Videos & Speeches
I am here to speak to an amendment that I previously filed, amendment No. 41. The purpose of this amendment is to help provide the White House with the opportunity to reopen its doors to the American people. It certainly has received a lot of attention, which demonstrates to me—and I am sure to my colleagues—how important a visit to the White House is to so many Americans. In my view, we can be much smarter, and we must be much smarter, with our spending decisions and make cuts in ways that do not intentionally or unnecessarily inflict hardship or aggravation upon the citizens of our country.
Canceling White House tours is one of those unnecessary and unfair ways for the Department of Homeland Security to meet its budget-cutting obligations—particularly if the necessary savings can be found someplace else within their budget. The self-guided White House tours were canceled either by the Secret Service or the White House—I have not been able to get a clear answer to actually who made that decision. But, regardless, they were canceled in order to save a minimum of $2.14 million, according to the Secret Service.
This amendment proposes to transfer $2.5 million from TSA to the U.S. Secret Service to pay for the security staff necessary for the White House tours to continue for the remainder of fiscal year 2013. Why go after TSA? In my view, TSA can absorb these costs. Just last week, TSA signed a contract—just last week TSA signed a contract—that would allow it to spend up to $50 million on uniform-related expenses over the course of the next two years. So last week, TSA spends $50 million for new uniforms, and now we have no money for tours at the White House.
Prior to signing that $50 million uniform contract, the TSA uniform allowance for security officers had already doubled last November as part of a new TSA collective bargaining agreement to an estimated $9.57 million annually. This works out to $443 per TSA employee per year. By comparison, officers in the U.S. Armed Forces receive either no uniform allowance or a one-time $400 allowance over the lifetime of their service.
There is no reason why American taxpayers should spend more on TSA uniforms every year than a U.S. Marine Corps lieutenant spends in a lifetime. And the same taxpayers who are funding the TSA officers' uniforms are being denied the opportunity to tour the White House—the people’s house.
This amendment has been scored by CBO, which found it would result in no net change in budget authority and would result in an estimated decrease in fiscal year 2013 outlays of $1 million. So it is an amendment that saves money. These White House tour closings are actually falling on the burden of Members of Congress because it is our responsibility to organize the tours, get the permission, and we are the ones who are now telling our constituents that tours that were previously approved—we have to call and give them the bad news.
In fact, today I had a couple of Kansans and their three young boys on the Capitol steps for a photograph and conversation, and these constituents with their family from Kansas were indicating how sad it was to tell their boys, even though they were here in Washington, D.C., they could not see the White House. In fact, they said: We played by the rules. We signed up. We went through the security. For months we were planning to come to Washington, D.C., but now that we have arrived, the White House is something that is not available to us and to our boys.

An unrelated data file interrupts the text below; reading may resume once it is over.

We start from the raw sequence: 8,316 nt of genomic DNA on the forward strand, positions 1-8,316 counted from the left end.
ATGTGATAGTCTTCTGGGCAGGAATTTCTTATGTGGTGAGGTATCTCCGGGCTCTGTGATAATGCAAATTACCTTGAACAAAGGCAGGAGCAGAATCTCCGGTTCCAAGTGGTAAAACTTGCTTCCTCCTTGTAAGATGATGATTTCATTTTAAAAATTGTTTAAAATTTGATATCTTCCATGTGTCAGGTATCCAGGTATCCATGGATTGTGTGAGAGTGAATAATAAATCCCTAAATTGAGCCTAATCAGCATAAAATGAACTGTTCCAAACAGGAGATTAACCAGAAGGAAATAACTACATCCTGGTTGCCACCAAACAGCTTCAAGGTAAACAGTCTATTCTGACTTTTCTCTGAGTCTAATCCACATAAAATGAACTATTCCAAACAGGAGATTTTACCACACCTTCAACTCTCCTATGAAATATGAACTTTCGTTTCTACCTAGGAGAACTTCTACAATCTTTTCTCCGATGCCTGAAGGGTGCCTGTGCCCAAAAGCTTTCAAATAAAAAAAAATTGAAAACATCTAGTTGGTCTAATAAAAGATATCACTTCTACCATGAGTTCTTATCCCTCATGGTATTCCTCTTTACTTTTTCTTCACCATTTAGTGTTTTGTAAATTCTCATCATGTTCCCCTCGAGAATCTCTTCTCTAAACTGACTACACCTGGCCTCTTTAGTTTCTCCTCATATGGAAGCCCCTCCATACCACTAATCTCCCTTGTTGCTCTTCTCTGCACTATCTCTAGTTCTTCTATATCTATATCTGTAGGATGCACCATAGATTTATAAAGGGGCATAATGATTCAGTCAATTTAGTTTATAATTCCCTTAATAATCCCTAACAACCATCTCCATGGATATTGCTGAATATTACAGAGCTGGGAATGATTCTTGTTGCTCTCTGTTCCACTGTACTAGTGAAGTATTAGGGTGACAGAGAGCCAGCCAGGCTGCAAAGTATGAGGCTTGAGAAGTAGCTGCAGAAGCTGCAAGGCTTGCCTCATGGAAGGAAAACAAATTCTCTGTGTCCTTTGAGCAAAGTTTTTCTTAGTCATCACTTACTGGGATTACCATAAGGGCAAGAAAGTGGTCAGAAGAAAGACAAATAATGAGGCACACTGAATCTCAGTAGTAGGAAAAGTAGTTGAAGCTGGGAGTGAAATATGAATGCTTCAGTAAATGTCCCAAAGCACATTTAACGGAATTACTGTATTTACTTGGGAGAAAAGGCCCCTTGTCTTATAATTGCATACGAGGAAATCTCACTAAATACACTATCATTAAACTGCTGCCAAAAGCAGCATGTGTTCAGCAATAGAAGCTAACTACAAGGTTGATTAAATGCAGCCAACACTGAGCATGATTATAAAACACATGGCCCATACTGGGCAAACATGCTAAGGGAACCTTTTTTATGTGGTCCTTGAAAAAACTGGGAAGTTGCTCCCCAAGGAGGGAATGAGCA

It’s often that we are the ones now providing that news to families in Kansas and across the country. My office has received lots of e-mails from concerned constituents, including some whose tours are not even scheduled until next May or June, sometime in the summer, asking whether we believe the White House will be reopened to them by that time. Between March 9 and March 21—just in that short period of time—we have already canceled 16 previously approved White House tours. Multiply that—assuming we are normal or average—by 100 Senate offices and 435 House Members, and that is a lot of Americans who had hoped or thought they were going to see the White House on their visit to our nation's capitol.
I read today that the White House has indicated they are going to try to find ways. I think the President said he is going to try to find ways to get young people, children, into the White House. I certainly express my desire to see that happen. But I was thinking, if we make that the case, then what happens to the Kansan who is the 91 year-old World War II veteran who is back here to see the World War II Memorial and while here wants to see the White House? Again, the White House should be available to all Americans—in fact, people from around the globe—to see the home of our President. Shaking up our entire tour scheduling process at a time in which the tourists are soon coming—or coming now with spring break and cherry blossoms—is something, in my view, we can avoid. This amendment would take money that we believe is less wisely spent and reopen the White House to the American people.
So I appreciate the opportunity to explain my amendment and would hope we can find a way, in working with the White House and working with the Secret Service, to make sure that noble building at 1600 Pennsylvania Avenue is something that is available for Americans to see, to view, and to be inspired. One of those kids, one of those folks who walks through that White House, someday might be the President of the United States. And we do not want to do anything that hinders the opportunity for that inspiration to occur and for Americans to continue to be proud in their executive officer—the President—and to be proud of the system of government we have. Let's not lose the inspiration. Let's not deny the American taxpayer, the American family the opportunity to see the White House at 1600 Pennsylvania Avenue.